This study explores the effect of an explicit training module on improving language learner ability to accurately self-assess second-language proficiency. There was a total of 409 intermediate and advanced level participants across six languages: French, Italian, Japanese, Portuguese, Russian and Spanish. Most of the participants had extensive immersion backgrounds. The Language Ability Self Evaluation Resource (LASER) was used to measure the perceived proficiency of the participants (self-assessed language ability). The Oral Proficiency Interview â€“ Computer (OPIc) was used to measure the actual proficiency of the participants (rater-assessed language ability). The participants were randomly assigned to either the control or experimental group. Both groups started and ended the self-assessment the same way, with the experimental group receiving the training directly before the self-assessment questions. The training module was designed to include clarification, instruction, modeling, practice and immediate feedback while only adding 10 minutes to the overall assessment time. The limited time was dictated by the overall desire for maximum usability within already busy curricula and by already busy students. All participants completed the OPIc within 30 days of taking the LASER. The results were unexpected, revealing that those learners who received the training were more likely to over-assess their own proficiency level than learners who received no training at all. Possible reasons for this outcome are explored and possible ways to improve the assessment tool are discussed.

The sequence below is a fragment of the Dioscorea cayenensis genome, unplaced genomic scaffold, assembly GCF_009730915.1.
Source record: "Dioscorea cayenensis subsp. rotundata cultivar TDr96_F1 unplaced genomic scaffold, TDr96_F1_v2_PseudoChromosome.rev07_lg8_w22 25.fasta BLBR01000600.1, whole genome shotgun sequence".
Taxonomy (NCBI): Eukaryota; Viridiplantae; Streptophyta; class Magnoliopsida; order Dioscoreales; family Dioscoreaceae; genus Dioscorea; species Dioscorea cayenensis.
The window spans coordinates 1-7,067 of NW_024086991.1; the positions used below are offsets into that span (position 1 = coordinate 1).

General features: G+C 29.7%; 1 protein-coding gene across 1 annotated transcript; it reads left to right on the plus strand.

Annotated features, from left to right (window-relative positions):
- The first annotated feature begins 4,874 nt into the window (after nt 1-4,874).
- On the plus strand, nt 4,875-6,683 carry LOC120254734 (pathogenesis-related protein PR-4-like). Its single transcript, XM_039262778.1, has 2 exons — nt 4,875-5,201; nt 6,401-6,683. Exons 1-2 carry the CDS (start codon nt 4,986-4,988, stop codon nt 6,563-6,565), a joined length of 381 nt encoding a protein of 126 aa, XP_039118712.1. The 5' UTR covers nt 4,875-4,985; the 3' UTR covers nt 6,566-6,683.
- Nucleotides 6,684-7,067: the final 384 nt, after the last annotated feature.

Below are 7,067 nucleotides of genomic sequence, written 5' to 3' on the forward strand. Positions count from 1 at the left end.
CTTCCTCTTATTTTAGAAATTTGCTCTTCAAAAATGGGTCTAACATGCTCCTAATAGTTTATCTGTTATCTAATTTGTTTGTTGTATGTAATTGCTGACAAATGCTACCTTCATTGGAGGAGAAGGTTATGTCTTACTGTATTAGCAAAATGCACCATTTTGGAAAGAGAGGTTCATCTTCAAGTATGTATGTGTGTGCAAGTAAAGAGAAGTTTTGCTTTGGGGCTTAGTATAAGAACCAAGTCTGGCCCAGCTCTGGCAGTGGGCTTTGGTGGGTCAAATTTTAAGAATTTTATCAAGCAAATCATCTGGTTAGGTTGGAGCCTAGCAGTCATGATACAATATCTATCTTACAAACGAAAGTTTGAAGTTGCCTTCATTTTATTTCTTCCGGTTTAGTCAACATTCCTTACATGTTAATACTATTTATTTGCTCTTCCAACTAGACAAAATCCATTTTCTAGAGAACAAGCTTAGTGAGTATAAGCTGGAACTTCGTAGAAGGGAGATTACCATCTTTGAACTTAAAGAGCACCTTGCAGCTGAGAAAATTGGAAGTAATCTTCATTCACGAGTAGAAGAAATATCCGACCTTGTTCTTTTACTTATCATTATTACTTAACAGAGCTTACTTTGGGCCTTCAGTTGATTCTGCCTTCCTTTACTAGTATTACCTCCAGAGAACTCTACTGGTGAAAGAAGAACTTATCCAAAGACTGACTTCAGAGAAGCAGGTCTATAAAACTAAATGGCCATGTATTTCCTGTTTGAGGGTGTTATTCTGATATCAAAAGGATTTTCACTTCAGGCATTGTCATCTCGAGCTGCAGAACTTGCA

College and Department
Humanities; Center for Language Studies
BYU ScholarsArchive Citation
Reynolds, Rachael, "Explicit Instruction in Second Language Self-Assessment: Exploring the Potential for Improving Calibration Through Training" (2022). Theses and Dissertations. 9490.
self-assessment, second language acquisition, proficiency training, LASER, OPIc, over-assessment, proficiency, calibration